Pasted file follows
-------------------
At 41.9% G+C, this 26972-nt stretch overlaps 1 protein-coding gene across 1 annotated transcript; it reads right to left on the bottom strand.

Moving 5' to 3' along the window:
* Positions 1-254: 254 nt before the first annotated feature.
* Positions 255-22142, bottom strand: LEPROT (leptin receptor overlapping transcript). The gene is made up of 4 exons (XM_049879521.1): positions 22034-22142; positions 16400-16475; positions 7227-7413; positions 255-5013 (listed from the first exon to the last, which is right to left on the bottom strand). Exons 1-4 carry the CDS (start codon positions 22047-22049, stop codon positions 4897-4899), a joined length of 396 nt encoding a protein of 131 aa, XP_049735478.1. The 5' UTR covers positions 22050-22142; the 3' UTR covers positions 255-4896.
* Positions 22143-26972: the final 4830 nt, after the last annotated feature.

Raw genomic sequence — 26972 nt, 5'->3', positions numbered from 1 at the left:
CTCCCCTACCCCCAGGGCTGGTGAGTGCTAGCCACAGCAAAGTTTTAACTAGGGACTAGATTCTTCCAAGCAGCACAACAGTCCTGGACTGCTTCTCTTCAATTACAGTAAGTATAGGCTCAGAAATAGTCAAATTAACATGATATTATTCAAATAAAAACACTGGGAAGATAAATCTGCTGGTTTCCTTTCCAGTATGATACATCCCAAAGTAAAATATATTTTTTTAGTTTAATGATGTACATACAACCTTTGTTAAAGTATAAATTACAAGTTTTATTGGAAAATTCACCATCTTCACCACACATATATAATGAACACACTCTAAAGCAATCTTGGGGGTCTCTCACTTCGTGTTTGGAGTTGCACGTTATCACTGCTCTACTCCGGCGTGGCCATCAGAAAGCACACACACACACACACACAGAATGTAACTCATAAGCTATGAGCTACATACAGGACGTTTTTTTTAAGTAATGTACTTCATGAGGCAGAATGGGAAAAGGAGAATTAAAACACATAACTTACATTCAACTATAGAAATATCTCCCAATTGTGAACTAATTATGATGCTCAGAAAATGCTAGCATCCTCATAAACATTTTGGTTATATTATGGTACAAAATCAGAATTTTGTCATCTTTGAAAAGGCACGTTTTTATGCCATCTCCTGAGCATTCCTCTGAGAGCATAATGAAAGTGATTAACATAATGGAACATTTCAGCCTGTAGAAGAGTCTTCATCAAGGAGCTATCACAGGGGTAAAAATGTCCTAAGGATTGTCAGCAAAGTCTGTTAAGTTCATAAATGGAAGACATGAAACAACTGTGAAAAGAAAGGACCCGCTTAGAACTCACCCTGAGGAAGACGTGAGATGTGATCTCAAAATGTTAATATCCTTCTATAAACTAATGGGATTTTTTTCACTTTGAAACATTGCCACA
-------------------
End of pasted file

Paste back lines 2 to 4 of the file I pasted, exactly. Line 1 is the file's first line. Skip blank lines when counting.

Moving 5' to 3' along the window:
* Positions 1-254: 254 nt before the first annotated feature.
* Positions 255-22142, bottom strand: LEPROT (leptin receptor overlapping transcript). The gene is made up of 4 exons (XM_049879521.1): positions 22034-22142; positions 16400-16475; positions 7227-7413; positions 255-5013 (listed from the first exon to the last, which is right to left on the bottom strand). Exons 1-4 carry the CDS (start codon positions 22047-22049, stop codon positions 4897-4899), a joined length of 396 nt encoding a protein of 131 aa, XP_049735478.1. The 5' UTR covers positions 22050-22142; the 3' UTR covers positions 255-4896.